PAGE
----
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After Firm Failure: Emotions, learning and re-entry
Jönköping University, Jönköping International Business School, JIBS, Business Administration.
2012 (English)Doctoral thesis, comprehensive summary (Other academic)
Abstract [en]

Uncertainty is inherent to the entrepreneurship process. As such, the outcomes of entrepreneurial endeavors are unknown and unknowable a priori– some will be successful and others will fail. Entrepreneurship research, however, often focuses on new ventures and the entrepreneurs who own and run them in the start-up and growth phases. As a consequence, little is known about the failure experiences of entrepreneurs.

In this dissertation I investigate how entrepreneurs interpret and respond to the failure of their firms. I focus on learning, re-entry into self-employment, and emotional recovery as important adaptive outcomes. To do this, I draw on cognitive-emotional theories of adaptation and motivation to capture the interplay between the interpretations of the failure, emotions, financial loss, coping behaviors, and adaptive outcomes. I employ a longitudinal quantitative design and survey owner-managers of firms that had recently gone bankrupt.

The results are presented in four empirical papers that each focus on a specific aspect of the failure experience. The findings highlight that there is substantial variance in how entrepreneurs interpret firm failure and this has important implications for how they respond. Specifically, I show that loss of self-esteem is one mechanism which transfers failure of the firm to a personal failure for the entrepreneur and this help can explain why firm failure is emotionally devastating from some entrepreneurs and not others. I also found that coping can play a mediating role between the emotional and financial costs of failure and adaptive outcomes, providing empirical support for studying firm failure as part of an on-going entrepreneurial process rather than a single isolated event.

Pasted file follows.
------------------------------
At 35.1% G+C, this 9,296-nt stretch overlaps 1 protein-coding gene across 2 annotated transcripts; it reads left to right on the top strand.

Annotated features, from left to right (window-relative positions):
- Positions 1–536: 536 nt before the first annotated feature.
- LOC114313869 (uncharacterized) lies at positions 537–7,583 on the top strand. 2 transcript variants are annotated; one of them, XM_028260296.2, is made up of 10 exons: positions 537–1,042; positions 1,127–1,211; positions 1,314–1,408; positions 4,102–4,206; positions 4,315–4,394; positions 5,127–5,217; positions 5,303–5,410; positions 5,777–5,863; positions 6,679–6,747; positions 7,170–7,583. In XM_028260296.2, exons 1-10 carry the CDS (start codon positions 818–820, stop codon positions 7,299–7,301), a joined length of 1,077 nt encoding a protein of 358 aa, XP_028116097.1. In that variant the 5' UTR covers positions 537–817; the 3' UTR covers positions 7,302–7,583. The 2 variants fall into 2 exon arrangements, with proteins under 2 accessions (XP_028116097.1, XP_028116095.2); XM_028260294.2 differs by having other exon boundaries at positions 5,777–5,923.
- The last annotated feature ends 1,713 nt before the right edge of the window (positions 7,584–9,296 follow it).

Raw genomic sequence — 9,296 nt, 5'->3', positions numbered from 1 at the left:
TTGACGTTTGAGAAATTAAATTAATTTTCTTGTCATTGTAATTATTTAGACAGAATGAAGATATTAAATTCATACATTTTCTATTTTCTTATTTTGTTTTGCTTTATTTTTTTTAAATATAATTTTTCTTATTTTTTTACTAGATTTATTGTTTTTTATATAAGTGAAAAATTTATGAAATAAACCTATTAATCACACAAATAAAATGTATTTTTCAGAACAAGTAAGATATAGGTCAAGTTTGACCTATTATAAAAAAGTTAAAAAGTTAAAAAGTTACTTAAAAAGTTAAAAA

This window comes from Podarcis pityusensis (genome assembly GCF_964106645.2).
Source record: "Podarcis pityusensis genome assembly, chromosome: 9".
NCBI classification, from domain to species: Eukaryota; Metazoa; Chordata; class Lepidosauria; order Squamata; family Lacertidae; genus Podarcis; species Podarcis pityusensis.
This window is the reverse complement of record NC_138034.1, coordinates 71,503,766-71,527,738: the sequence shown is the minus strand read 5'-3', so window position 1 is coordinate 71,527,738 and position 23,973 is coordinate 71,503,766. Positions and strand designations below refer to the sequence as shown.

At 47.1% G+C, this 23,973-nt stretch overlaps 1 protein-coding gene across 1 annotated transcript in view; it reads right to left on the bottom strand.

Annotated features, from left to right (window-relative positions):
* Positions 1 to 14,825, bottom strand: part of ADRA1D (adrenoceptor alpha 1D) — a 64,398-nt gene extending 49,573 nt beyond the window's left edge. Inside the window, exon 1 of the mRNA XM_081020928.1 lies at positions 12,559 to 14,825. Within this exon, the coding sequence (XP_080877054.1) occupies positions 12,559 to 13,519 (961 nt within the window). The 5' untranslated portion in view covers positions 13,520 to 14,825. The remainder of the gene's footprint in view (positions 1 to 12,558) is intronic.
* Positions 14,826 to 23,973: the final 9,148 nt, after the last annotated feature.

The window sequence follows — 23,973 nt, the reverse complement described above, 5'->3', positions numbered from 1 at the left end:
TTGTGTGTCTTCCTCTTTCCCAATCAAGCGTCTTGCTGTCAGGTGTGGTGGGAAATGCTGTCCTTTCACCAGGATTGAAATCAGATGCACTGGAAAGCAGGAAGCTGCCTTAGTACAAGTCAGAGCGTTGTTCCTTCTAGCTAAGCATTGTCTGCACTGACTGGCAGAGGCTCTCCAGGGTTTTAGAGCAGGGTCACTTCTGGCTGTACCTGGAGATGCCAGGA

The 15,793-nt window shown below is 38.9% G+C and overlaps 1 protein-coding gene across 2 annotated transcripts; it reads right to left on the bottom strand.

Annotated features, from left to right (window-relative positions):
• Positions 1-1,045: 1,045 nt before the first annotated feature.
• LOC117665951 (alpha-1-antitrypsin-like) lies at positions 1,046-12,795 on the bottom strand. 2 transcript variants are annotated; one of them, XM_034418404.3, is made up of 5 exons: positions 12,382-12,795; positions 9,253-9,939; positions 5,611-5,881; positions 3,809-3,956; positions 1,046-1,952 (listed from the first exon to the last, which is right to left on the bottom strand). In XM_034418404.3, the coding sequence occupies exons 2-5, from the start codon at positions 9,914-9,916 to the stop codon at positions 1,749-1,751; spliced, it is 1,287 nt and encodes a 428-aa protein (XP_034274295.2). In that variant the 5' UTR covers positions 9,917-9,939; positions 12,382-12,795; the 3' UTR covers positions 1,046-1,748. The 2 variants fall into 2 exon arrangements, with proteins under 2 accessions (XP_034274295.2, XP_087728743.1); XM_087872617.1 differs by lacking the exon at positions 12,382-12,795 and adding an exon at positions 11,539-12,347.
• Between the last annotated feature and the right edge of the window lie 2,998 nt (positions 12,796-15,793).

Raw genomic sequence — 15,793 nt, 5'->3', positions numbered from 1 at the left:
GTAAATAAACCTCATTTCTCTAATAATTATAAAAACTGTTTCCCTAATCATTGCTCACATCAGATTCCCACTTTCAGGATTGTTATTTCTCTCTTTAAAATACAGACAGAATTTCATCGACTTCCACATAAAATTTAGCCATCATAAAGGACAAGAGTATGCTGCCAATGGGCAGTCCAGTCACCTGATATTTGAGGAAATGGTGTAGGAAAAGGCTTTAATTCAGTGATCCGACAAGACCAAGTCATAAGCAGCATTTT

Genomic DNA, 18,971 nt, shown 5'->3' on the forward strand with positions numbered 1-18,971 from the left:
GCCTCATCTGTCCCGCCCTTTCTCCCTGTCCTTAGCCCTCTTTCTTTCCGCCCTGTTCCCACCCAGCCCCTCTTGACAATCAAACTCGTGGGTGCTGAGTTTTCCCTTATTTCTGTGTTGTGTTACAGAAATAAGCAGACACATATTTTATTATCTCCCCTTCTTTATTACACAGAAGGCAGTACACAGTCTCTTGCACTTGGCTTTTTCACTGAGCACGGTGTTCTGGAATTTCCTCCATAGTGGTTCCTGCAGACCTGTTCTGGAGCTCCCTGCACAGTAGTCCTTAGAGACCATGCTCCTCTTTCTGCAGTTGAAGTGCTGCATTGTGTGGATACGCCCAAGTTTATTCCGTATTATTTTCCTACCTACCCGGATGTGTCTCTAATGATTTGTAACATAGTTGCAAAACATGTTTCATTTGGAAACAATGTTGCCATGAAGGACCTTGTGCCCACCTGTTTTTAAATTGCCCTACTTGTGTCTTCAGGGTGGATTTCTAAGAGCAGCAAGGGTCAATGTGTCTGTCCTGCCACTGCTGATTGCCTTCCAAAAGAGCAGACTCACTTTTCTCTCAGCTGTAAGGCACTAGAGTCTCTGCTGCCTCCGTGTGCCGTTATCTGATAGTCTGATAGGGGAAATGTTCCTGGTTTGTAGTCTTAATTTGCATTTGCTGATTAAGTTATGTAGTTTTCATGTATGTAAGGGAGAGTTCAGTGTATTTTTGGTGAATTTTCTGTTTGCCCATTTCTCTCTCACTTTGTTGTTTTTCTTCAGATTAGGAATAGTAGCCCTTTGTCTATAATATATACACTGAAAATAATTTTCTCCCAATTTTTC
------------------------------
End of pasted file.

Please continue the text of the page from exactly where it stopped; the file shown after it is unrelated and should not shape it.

Focusing on learning as an outcome from failure, I found that attributions for the failure influence what an entrepreneur learns from failure and through their influence on learning, motivation to re-enter self-employment. Hence, I tease out the relationship between learning from firm failure and motivation to apply what has been learned. Lastly, I consider how failure provides feedback information to entrepreneurs regarding their return to human capital in self-employment and that entrepreneurs factor this information into their decision making when deciding whether or not they re-enter self-employment.

Taken together the dissertation provides a comprehensive picture of the implications of firm failure for entrepreneurs. The dissertation contributes to understanding why failure can be devastating for some entrepreneurs and not others and why some entrepreneurs learn from failure experiences and apply their new knowledge while others do not.